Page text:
Issue No. 22, Article 7/September 2, 2004
Extension center educators, unit educators, and unit assistants in northern, west-central, east-central, and southern Illinois prepare regional reports to provide more localized insight into pest situations and crop conditions in Illinois. The reports will keep you up to date on situations in field and forage crops as they develop throughout the season. The regions have been defined broadly to include the agricultural statistics districts as designated by the Illinois Agricultural Statistics Service, with slight modifications:
- North (Northwest and Northeast districts, plus Stark and Marshall counties)
- West-central (West and West Southwest districts, and Peoria, Woodford, Tazewell, Mason, Menard, and Logan counties from the Central district)
- East-central (East and East Southeast districts [except Marion, Clay, Richland, and Lawrence counties], McLean, DeWitt, and Macon counties from the Central district)
- South (Southwest and Southeast districts, and Marion, Clay, Richland, and Lawrence counties from the East Southeast district)
We hope these reports will provide additional benefits for staying current as the season progresses.
According to the Illinois Agricultural Statistics Service, accumulated growing degree-days from May 1 to August 22 in the northern region ranged from 130 to 300 less than the long-term average. This weather data may suggest at some locations that later-planted fields would be at risk to an early frost. Accumulated degree-days vary from location to location within the northern region. To select the current Illinois Weather & Crops Report visit their website.
Precipitation was fairly widespread throughout the region late last week, with reported amounts from 1.5 to nearly 5.0 inches. The majority of the northern region received 2.0 inches or more.
Since the last issue of the Bulletin 2 weeks ago, there have been a few more sclerotinia stem rot (white mold) reports, with a higher frequency of sclerotinia observed in the northwest portion of the region. Also, sudden death syndrome (SDS), brown stem rot, and phytophthora root rot have been observed in several areas of the region, but at a low frequency to date.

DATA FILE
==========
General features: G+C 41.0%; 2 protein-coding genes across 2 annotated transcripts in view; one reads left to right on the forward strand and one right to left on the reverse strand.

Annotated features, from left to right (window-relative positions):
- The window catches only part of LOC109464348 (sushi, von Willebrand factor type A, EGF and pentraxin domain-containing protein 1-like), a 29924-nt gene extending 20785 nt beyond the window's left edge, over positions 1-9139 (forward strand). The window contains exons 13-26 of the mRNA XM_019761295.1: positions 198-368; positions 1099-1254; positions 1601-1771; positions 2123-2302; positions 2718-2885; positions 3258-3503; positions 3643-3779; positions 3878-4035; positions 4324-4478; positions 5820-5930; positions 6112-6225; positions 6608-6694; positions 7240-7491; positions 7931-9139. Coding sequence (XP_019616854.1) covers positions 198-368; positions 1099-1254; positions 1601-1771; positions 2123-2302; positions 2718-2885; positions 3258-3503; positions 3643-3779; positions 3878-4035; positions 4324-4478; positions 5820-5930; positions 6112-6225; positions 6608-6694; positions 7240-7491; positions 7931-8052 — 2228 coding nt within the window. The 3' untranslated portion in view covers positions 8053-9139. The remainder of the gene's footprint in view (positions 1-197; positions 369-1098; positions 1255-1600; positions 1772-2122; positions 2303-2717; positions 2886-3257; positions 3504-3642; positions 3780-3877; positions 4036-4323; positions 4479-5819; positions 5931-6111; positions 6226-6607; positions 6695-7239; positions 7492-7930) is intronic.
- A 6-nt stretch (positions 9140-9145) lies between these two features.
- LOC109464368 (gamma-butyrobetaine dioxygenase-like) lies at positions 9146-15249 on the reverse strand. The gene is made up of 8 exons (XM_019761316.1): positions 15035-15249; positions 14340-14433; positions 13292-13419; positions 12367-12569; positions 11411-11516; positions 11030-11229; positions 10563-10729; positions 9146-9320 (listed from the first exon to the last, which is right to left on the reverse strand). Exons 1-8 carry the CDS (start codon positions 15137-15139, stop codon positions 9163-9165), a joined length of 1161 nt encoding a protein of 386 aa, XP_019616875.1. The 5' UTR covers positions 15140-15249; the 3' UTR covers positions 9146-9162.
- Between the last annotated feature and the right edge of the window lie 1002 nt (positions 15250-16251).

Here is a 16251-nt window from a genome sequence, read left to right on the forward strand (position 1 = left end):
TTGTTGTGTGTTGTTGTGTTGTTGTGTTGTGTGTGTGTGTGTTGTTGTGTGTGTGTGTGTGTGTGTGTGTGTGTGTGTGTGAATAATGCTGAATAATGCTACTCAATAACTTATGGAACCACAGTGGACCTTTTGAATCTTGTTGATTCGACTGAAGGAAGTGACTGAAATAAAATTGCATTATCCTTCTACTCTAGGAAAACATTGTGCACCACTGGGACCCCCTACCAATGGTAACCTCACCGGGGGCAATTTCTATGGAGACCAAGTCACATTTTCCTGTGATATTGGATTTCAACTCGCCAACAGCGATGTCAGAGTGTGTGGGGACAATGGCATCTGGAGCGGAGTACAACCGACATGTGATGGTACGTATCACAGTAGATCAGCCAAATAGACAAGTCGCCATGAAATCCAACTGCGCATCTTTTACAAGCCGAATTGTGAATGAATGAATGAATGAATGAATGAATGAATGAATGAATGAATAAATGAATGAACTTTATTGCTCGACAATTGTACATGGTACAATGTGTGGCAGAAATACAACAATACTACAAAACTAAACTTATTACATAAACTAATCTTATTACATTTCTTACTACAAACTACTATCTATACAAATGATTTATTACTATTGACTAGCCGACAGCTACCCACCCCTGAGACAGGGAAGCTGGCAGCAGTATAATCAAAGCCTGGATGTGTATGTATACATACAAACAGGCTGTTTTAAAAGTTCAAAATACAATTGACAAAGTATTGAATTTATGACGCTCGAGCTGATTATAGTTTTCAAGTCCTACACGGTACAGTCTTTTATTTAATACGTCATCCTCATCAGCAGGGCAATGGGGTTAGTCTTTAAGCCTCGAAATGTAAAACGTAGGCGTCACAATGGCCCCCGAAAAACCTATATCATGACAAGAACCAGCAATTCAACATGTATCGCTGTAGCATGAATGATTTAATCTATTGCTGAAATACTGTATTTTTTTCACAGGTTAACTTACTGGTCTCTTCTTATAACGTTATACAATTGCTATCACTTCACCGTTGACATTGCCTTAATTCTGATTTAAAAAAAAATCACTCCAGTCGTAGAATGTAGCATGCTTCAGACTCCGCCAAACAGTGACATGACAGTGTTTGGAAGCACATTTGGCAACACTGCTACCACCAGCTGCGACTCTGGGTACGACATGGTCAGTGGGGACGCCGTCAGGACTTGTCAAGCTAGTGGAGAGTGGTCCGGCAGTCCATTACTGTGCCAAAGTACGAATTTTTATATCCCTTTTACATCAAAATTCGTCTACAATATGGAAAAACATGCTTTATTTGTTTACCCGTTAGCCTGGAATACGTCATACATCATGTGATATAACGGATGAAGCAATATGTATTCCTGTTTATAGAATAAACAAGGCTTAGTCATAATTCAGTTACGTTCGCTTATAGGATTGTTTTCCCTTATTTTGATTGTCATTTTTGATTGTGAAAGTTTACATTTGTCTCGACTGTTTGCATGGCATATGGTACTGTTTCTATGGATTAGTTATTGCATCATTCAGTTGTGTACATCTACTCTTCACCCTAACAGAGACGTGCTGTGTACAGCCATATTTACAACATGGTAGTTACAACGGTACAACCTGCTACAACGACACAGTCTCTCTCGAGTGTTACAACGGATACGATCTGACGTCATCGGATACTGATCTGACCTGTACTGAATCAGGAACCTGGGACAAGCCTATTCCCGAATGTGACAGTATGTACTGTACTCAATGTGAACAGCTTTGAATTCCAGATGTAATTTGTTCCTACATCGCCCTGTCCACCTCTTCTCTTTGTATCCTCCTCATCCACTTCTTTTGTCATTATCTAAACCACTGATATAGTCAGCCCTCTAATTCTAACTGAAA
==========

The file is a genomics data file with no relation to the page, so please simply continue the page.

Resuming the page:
Much-needed rainfall over the area the past week provided relief from near-drought conditions for some areas. Rainfall totals from 1.5 to 15 inches were recorded, with amounts of 7 to 10-plus inches not uncommon in the west-central area of the region.
The majority of corn is at or will be close to black layer by the end of next week. Corn on soils low in organic matter in rainfall-deficient areas began showing stress in mid-August, firing up to the ear zone. Although a few combines will be rolling after Labor Day, many producers are content to let cornfields dry as long as possible, as propane gas prices have risen, but they are closely monitoring stalk quality.
Soybean maturities range from R5 to a few fields of mature (R8) soybean. Those beans still at pod fill will benefit from the rains through improved bean size and retention of some of the new pods at the top of the plants. Some small areas of poorly drained fields where water accumulates will likely see some premature bean death because of the high rainfall amounts. Sudden death syndrome is not uncommon in some areas. Variety differences can be readily observed.
Pastures have performed well during the summer, with reduced heat stress improving grass growth. Rainfall and cooler weather will likely result in immediate response by cool-season grasses and legumes.
Producers are close to harvesting the fourth alfalfa cutting. Leafhopper numbers seem to have subsided.